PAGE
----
Movies have the power to stay in your thoughts years after seeing them, which is what happened to our guest blogger, Jeremiah Zagar, after he saw the film Fresh when he was barely a teen. Now, he's a filmmaker with his own powerful storytelling tools, and his current documentary just celebrated its world premiere at Sundance. The festival is over but this isn't the last you'll hear from Zagar or his well-received film, Captivated: The Trials of Pamela Smart.

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Jeremiah Zagar

I was 13 years old when Boaz Yakin's Fresh came out. I was chubby, dreadlocked and unpopular. Most weekends I spent in the Ritz theaters in old city Philadelphia hiding from the real world, while disappearing into another. I can't tell you the exact weekend I saw Fresh but I can tell you that from the first frame to the last, it never let go of me. There are scenes in that film that replay in my mind even today. A dolly across a basketball court past a flattened ball to a dying girl shot in the neck, her leg thumping up and down. A young boy named Chuckie pretending to be the punisher, cocking his fists like guns as the scene intercuts with frames of a comic book. And the end, at a chess board in the park a boy in front of his father, crying.

The performances in the film were also unforgettable, Samuel L. Jackson, Sean Nelson and Giancarlo Esposito, haunted me. I remember coming into school on Monday morning and Fresh was all I wanted to talk about, but I was sure no one had seen it. I was wrong. Another chubby, unpopular kid named Jeremy Yaches had watched it as well and he loved it just as much as I did. Through class and into lunch we argued about and recounted every piece of the movie and by the end of the day we were friends.

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Jeremy and I remain close, we are part owners of a company called Public Record, where we make commercials and feature films. We hope to continue to work with amazing partners like Hard Working Movies, Passion Pictures and HBO to make movies that will stick with their audiences for generations like Fresh.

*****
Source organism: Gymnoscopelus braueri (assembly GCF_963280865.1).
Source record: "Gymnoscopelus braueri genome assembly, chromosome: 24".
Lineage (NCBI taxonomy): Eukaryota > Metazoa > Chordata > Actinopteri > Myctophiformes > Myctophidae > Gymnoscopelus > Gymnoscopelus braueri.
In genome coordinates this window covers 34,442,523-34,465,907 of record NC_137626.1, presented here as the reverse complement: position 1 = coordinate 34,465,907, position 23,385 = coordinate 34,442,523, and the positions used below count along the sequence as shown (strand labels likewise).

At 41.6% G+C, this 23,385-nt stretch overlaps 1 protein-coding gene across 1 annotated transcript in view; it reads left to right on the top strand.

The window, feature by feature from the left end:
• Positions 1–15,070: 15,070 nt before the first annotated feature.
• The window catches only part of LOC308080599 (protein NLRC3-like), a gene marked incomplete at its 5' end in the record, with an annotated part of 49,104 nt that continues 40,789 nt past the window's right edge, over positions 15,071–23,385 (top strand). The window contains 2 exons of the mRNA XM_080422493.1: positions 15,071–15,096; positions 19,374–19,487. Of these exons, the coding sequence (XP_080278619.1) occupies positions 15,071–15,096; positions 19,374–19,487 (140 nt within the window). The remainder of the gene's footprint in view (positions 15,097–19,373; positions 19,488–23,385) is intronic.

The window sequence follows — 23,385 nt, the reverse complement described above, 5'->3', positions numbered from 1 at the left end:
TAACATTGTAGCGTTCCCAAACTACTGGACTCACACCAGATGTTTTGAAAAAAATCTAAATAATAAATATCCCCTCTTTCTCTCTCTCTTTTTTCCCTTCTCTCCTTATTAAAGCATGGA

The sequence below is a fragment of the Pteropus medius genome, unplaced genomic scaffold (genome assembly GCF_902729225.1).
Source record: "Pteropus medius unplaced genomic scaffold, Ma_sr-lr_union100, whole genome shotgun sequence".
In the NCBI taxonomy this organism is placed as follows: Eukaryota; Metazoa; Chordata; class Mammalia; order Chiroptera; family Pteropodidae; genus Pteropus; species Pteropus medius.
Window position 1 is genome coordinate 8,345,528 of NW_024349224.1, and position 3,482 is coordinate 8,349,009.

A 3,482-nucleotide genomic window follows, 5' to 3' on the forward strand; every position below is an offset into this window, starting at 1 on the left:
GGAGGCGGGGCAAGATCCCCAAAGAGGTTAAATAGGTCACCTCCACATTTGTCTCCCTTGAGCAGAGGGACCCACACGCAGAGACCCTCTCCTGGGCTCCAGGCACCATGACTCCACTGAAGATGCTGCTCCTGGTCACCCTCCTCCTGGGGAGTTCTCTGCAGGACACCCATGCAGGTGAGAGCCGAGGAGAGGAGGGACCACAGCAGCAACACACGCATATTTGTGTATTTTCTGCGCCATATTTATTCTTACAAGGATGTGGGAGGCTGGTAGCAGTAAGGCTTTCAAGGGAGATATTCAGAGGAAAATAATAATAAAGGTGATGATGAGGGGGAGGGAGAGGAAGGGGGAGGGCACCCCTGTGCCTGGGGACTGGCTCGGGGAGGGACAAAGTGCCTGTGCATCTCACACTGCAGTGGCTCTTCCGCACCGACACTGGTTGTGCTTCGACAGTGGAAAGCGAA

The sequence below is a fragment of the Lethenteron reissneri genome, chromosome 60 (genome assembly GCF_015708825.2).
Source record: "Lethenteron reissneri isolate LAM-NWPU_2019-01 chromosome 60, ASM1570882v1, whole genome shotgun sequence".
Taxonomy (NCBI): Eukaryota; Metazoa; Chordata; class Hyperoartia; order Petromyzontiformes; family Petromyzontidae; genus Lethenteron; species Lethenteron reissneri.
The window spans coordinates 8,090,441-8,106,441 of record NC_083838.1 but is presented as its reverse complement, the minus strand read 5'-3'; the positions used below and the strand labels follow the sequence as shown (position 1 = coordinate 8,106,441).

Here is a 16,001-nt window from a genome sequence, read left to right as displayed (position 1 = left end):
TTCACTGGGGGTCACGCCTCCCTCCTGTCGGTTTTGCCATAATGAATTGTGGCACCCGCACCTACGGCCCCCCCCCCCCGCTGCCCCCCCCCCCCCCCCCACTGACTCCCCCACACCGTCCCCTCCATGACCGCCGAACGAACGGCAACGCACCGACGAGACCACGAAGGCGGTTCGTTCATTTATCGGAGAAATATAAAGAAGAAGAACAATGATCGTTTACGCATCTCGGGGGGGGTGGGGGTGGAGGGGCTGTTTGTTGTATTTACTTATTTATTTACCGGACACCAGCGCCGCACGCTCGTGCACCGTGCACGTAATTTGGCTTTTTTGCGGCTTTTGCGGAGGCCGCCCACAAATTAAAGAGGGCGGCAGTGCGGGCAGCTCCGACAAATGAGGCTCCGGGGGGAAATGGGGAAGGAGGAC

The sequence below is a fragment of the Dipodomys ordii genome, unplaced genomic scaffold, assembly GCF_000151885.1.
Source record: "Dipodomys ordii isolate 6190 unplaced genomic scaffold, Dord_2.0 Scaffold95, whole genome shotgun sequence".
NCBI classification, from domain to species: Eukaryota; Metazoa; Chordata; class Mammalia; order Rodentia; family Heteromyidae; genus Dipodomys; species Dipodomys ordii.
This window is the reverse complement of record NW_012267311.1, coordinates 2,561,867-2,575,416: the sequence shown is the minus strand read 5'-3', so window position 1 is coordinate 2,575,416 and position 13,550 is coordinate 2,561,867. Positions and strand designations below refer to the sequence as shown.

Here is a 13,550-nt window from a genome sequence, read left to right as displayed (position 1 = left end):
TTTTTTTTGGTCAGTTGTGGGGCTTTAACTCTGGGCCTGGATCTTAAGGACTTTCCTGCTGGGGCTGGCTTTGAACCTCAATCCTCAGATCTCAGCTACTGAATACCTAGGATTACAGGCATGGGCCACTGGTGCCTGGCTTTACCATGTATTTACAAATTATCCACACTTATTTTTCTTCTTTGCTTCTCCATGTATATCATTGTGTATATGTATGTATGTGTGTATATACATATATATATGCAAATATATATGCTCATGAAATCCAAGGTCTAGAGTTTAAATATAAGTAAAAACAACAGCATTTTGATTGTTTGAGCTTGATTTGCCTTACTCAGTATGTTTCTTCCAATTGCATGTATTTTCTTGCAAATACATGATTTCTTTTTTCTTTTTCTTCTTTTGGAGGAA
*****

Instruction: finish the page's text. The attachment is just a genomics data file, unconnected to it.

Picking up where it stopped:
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My latest film, produced by Lori Cheatle, is CAPTIVATED The Trials of Pamela Smart. The Pamela Smart trial made history as the first trial televised gavel to gavel. With elements of sex, drugs, rock and roll, betrayal and murder, it captured the attention of a nation and became the inspiration for twenty years of movies, TV shows, books and theater, including To Die For, starring Nicole Kidman, directed by Gus Van Sant. Unfolding with the suspense of a fiction film, Captivated: The Trials of Pamela Smart uncovers the deeper story that most people have never seen and looks at how the media created a version that the public believes.

Captivated will air later in the year on HBO. Find more info on the film's website.

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Jeremiah Zagar is the cofounder of Public Record, a production company specializing in commercial and documentary storytelling. His documentary In A Dream screened theatrically across the U.S. and was broadcast on HBO. The film won numerous awards and received two Emmy Award nominations, including one for best documentary. His other work includes the Emmy Award-nominated Starved for Attention for Doctors Without Borders and the short documentary Heart Stop Beating, which premiered at the 2012 Sundance Film Festival.